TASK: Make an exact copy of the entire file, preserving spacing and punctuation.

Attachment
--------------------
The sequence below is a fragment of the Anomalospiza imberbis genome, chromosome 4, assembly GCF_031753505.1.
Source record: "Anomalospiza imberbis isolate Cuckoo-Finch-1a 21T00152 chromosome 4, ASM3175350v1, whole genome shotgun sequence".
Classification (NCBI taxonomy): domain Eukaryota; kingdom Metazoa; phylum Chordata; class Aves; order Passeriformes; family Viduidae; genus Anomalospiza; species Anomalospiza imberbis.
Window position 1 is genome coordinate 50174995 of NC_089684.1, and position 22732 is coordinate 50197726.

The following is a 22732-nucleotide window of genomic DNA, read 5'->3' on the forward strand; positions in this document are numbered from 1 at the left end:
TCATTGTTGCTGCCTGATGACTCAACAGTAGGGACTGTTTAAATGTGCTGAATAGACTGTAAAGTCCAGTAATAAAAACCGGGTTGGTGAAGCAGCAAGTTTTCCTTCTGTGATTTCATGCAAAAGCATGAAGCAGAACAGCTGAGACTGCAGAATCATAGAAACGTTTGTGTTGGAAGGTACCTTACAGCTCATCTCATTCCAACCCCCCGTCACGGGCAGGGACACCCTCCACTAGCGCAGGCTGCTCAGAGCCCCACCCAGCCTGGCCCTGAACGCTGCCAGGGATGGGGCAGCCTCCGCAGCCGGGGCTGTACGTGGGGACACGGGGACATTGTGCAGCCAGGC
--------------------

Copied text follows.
The sequence below is a fragment of the Anomalospiza imberbis genome, chromosome 4, assembly GCF_031753505.1.
Source record: "Anomalospiza imberbis isolate Cuckoo-Finch-1a 21T00152 chromosome 4, ASM3175350v1, whole genome shotgun sequence".
Classification (NCBI taxonomy): domain Eukaryota; kingdom Metazoa; phylum Chordata; class Aves; order Passeriformes; family Viduidae; genus Anomalospiza; species Anomalospiza imberbis.
Window position 1 is genome coordinate 50174995 of NC_089684.1, and position 22732 is coordinate 50197726.

The following is a 22732-nucleotide window of genomic DNA, read 5'->3' on the forward strand; positions in this document are numbered from 1 at the left end:
TCATTGTTGCTGCCTGATGACTCAACAGTAGGGACTGTTTAAATGTGCTGAATAGACTGTAAAGTCCAGTAATAAAAACCGGGTTGGTGAAGCAGCAAGTTTTCCTTCTGTGATTTCATGCAAAAGCATGAAGCAGAACAGCTGAGACTGCAGAATCATAGAAACGTTTGTGTTGGAAGGTACCTTACAGCTCATCTCATTCCAACCCCCCGTCACGGGCAGGGACACCCTCCACTAGCGCAGGCTGCTCAGAGCCCCACCCAGCCTGGCCCTGAACGCTGCCAGGGATGGGGCAGCCTCCGCAGCCGGGGCTGTACGTGGGGACACGGGGACATTGTGCAGCCAGGC